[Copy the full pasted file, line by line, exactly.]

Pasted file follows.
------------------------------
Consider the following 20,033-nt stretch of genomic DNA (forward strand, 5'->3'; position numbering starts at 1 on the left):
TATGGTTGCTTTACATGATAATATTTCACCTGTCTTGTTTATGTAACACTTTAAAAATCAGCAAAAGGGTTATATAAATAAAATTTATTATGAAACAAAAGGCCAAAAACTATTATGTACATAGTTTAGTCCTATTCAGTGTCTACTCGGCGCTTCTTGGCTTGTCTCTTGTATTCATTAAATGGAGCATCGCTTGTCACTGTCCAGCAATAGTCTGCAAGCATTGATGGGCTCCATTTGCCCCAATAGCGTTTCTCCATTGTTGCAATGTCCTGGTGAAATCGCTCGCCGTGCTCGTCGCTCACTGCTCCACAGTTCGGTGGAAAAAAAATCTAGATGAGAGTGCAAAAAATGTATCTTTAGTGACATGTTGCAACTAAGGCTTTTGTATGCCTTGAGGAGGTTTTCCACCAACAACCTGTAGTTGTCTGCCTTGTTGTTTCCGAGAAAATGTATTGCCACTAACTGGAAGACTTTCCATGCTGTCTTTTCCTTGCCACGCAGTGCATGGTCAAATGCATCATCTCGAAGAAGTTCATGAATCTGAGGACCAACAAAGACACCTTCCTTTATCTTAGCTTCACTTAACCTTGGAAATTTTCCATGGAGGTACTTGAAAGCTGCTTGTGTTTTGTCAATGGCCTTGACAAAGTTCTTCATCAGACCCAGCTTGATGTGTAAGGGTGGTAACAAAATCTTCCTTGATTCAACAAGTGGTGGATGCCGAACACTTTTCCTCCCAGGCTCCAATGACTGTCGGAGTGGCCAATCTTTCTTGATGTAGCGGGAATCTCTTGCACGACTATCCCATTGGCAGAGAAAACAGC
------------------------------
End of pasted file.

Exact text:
Consider the following 20,033-nt stretch of genomic DNA (forward strand, 5'->3'; position numbering starts at 1 on the left):
TATGGTTGCTTTACATGATAATATTTCACCTGTCTTGTTTATGTAACACTTTAAAAATCAGCAAAAGGGTTATATAAATAAAATTTATTATGAAACAAAAGGCCAAAAACTATTATGTACATAGTTTAGTCCTATTCAGTGTCTACTCGGCGCTTCTTGGCTTGTCTCTTGTATTCATTAAATGGAGCATCGCTTGTCACTGTCCAGCAATAGTCTGCAAGCATTGATGGGCTCCATTTGCCCCAATAGCGTTTCTCCATTGTTGCAATGTCCTGGTGAAATCGCTCGCCGTGCTCGTCGCTCACTGCTCCACAGTTCGGTGGAAAAAAAATCTAGATGAGAGTGCAAAAAATGTATCTTTAGTGACATGTTGCAACTAAGGCTTTTGTATGCCTTGAGGAGGTTTTCCACCAACAACCTGTAGTTGTCTGCCTTGTTGTTTCCGAGAAAATGTATTGCCACTAACTGGAAGACTTTCCATGCTGTCTTTTCCTTGCCACGCAGTGCATGGTCAAATGCATCATCTCGAAGAAGTTCATGAATCTGAGGACCAACAAAGACACCTTCCTTTATCTTAGCTTCACTTAACCTTGGAAATTTTCCATGGAGGTACTTGAAAGCTGCTTGTGTTTTGTCAATGGCCTTGACAAAGTTCTTCATCAGACCCAGCTTGATGTGTAAGGGTGGTAACAAAATCTTCCTTGATTCAACAAGTGGTGGATGCCGAACACTTTTCCTCCCAGGCTCCAATGACTGTCGGAGTGGCCAATCTTTCTTGATGTAGCGGGAATCTCTTGCACGACTATCCCATTGGCAGAGAAAACAGC